Machine-vision software must be intricately combined with robotic programming languages to support vision-based robotic guidance systems. To successfully perform image inspection tasks, system integrators often combine specific imaging functions within vendor-specific software packages. The results are then used to call functions from robot programming languages to perform pick-and-place procedures, for example.
Depending on the task to be performed, system integrators can choose from a number of different robot types from a variety of manufacturers. Each manufacturer offers its own hardware-specific language to program these robots.
To ease the combination of vision and robots, many robotics manufacturers offer integrated solutions that pair third-party image-processing software with their robot controller software. Vision Guide 4.0 from Epson (Carson, CA, USA; www.robots.epson.com) makes use of Matrox Imaging Library (MIL) vision tools from Matrox Imaging (Dorval, QC, Canada; www.matrox.com/imaging) packaged with the Epson RC+ robot controller. Using a graphical programming environment, developers can then program vision-guided robotic functions within a single user interface.
“While this offers a single-point solution,” says Simone Rocchi, a design and development engineer with ImagingLab (Lodi, Italy; www.imaginglab.it), “those wishing to mix and match vision software and robots still need to seamlessly integrate both vision and software packages from multiple vendors.”
To alleviate this task for programmers using LabView graphical programming from National Instruments (NI; Austin, TX, USA; www.ni.com), ImagingLab has developed a Robotics Library that abstracts the low-level robotics programming languages of robot vendors Epson, Denso (Long Beach, CA, USA; www.densorobotics.com), Mitsubishi Electric (Cypress, CA, USA; www.mitsubishielectric.com), and KUKA (Clinton Township, MI, USA; www.kuka-robotics.com).
|Different robot models and types can now be programmed using a single graphical user interface within LabView. At a demonstration at AUTOMATICA, ImagingLab showed how robots from Denso, Epson, KUKA, and Mitsubishi could all be used in conjunction to feed parts into a 3-D image scanner from Aqsense.|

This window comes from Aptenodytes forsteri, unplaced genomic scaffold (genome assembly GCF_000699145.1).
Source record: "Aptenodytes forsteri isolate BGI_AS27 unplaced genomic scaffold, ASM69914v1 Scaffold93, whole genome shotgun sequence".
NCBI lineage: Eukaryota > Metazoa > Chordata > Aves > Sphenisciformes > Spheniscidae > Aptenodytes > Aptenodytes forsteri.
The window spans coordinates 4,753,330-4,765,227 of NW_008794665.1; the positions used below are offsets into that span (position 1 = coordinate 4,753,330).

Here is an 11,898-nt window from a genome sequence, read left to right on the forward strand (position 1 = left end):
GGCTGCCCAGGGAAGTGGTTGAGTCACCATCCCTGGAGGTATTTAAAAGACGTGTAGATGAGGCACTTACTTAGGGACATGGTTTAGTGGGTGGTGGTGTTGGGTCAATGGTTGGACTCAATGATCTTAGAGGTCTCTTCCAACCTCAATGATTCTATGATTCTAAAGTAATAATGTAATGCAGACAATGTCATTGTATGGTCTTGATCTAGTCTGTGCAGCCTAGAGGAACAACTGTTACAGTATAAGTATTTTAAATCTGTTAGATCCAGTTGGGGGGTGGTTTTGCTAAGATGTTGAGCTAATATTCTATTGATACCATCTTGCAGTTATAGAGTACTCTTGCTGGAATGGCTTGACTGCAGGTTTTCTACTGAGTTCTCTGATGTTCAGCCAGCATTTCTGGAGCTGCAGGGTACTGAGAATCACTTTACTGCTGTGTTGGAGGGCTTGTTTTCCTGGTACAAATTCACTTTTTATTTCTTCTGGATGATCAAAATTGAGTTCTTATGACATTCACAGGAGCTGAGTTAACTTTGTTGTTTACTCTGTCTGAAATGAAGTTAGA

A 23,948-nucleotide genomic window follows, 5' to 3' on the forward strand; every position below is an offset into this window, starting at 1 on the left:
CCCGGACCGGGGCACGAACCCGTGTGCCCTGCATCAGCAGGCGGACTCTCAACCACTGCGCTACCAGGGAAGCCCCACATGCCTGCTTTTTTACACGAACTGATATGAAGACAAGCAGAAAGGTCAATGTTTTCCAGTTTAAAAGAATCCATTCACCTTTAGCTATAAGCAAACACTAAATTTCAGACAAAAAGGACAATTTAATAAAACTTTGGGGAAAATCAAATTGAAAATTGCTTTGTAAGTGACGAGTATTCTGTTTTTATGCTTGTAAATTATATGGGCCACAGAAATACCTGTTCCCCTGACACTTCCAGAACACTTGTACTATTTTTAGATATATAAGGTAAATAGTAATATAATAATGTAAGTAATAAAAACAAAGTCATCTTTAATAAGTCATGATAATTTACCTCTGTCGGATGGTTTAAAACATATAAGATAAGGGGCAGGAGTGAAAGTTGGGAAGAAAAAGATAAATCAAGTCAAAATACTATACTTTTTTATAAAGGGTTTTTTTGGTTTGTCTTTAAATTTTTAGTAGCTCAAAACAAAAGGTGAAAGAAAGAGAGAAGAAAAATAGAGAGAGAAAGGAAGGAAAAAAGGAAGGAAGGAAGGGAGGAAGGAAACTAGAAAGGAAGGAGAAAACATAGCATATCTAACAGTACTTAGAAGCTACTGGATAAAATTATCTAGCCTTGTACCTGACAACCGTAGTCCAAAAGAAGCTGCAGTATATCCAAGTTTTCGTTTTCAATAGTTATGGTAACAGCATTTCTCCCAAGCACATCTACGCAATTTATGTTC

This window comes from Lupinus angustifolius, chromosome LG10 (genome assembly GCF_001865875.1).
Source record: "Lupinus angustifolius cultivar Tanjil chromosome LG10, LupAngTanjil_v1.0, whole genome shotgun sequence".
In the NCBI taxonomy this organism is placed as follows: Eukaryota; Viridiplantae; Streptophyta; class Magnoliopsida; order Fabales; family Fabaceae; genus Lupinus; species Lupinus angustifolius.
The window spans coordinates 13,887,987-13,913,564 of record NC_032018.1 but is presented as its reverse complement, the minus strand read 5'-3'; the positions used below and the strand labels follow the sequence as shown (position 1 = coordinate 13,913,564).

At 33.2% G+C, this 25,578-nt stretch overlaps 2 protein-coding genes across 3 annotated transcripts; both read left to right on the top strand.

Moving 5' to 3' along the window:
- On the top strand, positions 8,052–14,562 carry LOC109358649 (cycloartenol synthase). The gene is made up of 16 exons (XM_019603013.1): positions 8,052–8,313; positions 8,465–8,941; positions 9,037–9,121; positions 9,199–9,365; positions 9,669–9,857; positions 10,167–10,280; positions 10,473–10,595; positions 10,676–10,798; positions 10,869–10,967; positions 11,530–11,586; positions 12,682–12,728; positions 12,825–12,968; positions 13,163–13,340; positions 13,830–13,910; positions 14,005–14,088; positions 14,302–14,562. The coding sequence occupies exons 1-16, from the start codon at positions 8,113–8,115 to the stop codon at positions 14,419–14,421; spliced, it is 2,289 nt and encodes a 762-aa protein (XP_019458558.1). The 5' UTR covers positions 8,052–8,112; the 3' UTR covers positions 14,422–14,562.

By abstracting low-level functions that are used to control motors, brakes, and move robot axes, system developers are presented with a unified graphical interface within LabView that is common to all these robot types. Developers who were required to be familiar with robot programming languages such as Epson’s RC+, Denso’s Wincaps, Mitsubishi’s RT ToolBox, and KUKA’s KRC, for example, now can use a single graphical program within LabView.
In its Robotics Library, ImagingLab uses the same protocols that are employed by Epson, Denso, and Mitsubishi for robot control. These are transmitted over the specific robot’s communications protocol. Because KUKA’s robot controller already features an embedded PC, the Robot Library uses a KUKA-supplied DLL and calls its functions from a client-based system running the Robot Library GUI on a second PC.
At AUTOMATICA 2010 in Munich, held in June, Aqsense (Girona, Spain; www.aqsense.com) and ImagingLab presented a multivendor, multibrand robot system integrating an Aqsense 360° 3D Scanner originally developed for food measurement (see “Laser triangulation system measures food products,” Vision Systems Design, January 2010).
In the demonstration, four anthropomorphic robots from Denso, Epson, KUKA, and Mitsubishi were used to feed and exchange different solid objects into the scanner (see figure). 3-D reconstruction of the object is then processed and displayed using Aqsense’s SAL3D library running in LabView. The 3-D computed results can be used for robot guidance, measurements, and quality part inspection.